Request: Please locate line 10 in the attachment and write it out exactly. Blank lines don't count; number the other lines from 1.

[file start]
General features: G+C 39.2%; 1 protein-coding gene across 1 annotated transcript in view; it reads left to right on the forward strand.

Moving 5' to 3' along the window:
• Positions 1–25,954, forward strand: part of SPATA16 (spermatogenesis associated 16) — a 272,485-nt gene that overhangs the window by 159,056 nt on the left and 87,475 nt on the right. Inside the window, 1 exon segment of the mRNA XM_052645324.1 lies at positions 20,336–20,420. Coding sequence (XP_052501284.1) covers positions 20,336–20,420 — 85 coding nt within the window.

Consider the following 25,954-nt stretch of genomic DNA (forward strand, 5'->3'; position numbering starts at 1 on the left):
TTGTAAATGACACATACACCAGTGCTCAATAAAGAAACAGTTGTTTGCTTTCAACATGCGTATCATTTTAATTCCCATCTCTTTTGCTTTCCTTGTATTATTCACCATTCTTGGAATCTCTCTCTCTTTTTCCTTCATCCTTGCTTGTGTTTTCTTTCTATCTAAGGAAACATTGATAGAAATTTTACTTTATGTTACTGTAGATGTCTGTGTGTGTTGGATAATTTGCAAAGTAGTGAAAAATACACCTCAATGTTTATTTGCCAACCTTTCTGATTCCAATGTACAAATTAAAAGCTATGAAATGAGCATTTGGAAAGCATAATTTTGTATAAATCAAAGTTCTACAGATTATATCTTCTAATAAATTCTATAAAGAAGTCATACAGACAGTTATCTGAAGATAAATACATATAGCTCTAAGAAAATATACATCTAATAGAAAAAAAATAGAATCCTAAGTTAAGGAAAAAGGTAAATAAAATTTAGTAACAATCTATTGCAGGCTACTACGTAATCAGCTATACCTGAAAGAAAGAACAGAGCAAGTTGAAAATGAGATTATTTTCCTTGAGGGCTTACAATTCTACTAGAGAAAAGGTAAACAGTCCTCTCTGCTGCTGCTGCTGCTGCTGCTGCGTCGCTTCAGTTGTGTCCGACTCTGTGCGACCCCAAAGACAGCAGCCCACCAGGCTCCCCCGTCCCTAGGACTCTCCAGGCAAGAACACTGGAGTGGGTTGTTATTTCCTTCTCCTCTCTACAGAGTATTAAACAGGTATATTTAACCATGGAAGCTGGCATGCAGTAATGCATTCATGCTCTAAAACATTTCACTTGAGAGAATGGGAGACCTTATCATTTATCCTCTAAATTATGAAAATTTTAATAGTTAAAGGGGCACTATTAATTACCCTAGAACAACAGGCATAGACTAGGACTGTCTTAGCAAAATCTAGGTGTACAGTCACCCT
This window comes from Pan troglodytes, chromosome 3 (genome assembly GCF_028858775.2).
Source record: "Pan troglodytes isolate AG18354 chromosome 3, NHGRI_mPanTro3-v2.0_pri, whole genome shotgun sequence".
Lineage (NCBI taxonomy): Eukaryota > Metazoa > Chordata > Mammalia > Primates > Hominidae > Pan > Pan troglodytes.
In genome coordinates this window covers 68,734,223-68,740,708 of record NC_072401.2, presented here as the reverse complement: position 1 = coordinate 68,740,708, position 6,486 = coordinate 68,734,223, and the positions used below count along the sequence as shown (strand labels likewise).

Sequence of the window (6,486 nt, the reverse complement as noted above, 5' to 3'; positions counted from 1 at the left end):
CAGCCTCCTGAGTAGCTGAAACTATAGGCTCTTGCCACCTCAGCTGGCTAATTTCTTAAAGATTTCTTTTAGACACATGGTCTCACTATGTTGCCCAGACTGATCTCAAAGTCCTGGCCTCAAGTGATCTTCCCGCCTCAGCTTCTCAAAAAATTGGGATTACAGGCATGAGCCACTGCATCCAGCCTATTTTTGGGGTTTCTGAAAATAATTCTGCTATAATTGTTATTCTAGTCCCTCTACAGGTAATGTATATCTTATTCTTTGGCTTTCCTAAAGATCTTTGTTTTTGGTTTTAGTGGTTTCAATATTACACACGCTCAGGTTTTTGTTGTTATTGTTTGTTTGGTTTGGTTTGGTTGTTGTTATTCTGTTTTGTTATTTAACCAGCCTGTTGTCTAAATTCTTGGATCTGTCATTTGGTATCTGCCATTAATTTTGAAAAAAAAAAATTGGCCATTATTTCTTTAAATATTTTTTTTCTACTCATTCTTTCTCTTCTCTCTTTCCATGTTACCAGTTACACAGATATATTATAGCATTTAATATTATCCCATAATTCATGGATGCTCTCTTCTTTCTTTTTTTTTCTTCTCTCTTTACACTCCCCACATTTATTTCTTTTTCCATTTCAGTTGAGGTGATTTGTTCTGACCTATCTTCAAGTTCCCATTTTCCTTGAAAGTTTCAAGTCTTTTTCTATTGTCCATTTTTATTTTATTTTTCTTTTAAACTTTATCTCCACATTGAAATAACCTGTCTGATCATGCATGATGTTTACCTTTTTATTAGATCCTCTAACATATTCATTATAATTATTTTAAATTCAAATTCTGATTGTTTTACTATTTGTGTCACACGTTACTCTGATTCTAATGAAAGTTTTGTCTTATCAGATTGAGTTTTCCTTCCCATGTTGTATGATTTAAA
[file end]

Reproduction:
Sequence of the window (6,486 nt, the reverse complement as noted above, 5' to 3'; positions counted from 1 at the left end):